Hill v. Gateway 2000, Inc. – Case Brief Summary
Summary of Hill v. Gateway 2000, Inc., 105 F.3d 1147 (7th Cir. 1997).
Hill (P) ordered a computer from Gateway (D) by phone. The customer service representative did not read the terms and conditions of the sale. Hill received a box containing the computer and the terms that would govern the transaction unless Hill returned the computer within thirty days, including an arbitration clause.
Hill was dissatisfied with the purchase and filed suit in federal court. The district court refused Gateway’s request that it honor the arbitration clause, holding that the record did not support a finding of a valid arbitration agreement, or that Hill had adequate notice of the arbitration clause. Gateway took an immediate appeal.
1) In order for an arbitration clause to be valid, must the purchaser receive notice of the clause apart from the terms and conditions of sale included in a box, or must the clause be otherwise prominent or stand out? 2) Does an allegation that an arbitration clause is part of a scheme to defraud render that clause unenforceable?
Holding and Rule
1) No. In order for an arbitration clause to be valid, the purchaser need not receive notice of the clause apart from the terms and conditions of sale included in a box, and the clause need not be otherwise prominent or stand out. 2) No. An allegation that an arbitration clause is part of a scheme to defraud does not render that clause unenforceable.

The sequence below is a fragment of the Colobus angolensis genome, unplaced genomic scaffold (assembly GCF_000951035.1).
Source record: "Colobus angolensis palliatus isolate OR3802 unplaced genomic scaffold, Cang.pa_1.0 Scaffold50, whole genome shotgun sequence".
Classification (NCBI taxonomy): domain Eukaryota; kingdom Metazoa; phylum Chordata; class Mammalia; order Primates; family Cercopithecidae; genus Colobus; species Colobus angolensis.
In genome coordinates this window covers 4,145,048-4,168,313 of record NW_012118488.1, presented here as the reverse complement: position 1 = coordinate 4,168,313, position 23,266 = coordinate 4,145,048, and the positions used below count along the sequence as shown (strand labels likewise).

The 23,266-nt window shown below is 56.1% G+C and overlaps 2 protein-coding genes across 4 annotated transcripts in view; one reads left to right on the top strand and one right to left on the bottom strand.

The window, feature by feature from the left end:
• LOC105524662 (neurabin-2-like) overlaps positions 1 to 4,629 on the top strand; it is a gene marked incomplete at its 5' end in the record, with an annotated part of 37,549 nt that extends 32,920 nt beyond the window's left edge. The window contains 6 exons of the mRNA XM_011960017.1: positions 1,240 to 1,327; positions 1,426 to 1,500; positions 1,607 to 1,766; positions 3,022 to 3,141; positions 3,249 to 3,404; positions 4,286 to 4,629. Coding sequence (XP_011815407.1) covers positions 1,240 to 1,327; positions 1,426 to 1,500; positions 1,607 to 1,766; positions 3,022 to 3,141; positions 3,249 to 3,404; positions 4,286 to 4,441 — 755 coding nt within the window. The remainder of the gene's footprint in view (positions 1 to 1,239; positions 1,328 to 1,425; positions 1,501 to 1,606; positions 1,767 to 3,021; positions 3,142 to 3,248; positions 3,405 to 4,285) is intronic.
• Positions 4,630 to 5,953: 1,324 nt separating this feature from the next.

The court held that the enforceability of an arbitration clause is determined on the same basis as any other contract clause. A contract need not be read to be effective. The terms included in the box stand or fall together – if the terms constitute the contract between the parties then all must be enforced.
The court held that UCC 2-207(2) only applies where there is a battle of the forms, and that it did not apply in this case because there was only one form.
Vacated and remanded with instructions to compel Hill to submit to arbitration.
This case follows the same logic as the “shrinkwrap license” cases (see ProCD, Inc. v. Zeidenberg). Shrinkwrap license agreements typically involve notice of the agreement on the product packaging, inclusion of the full terms of the agreement inside the packaging, and prohibit access to the product absent an express indication of acceptance. Under such cases the contract does not form at the time of purchase; generally it forms when the purchaser makes the express indication of acceptance, for example by declining to return the product within a specified period of time.
See Klocek v. Gateway, Inc. for another contract law case brief involving a lawsuit against Gateway involving a shrinkwrap license agreement.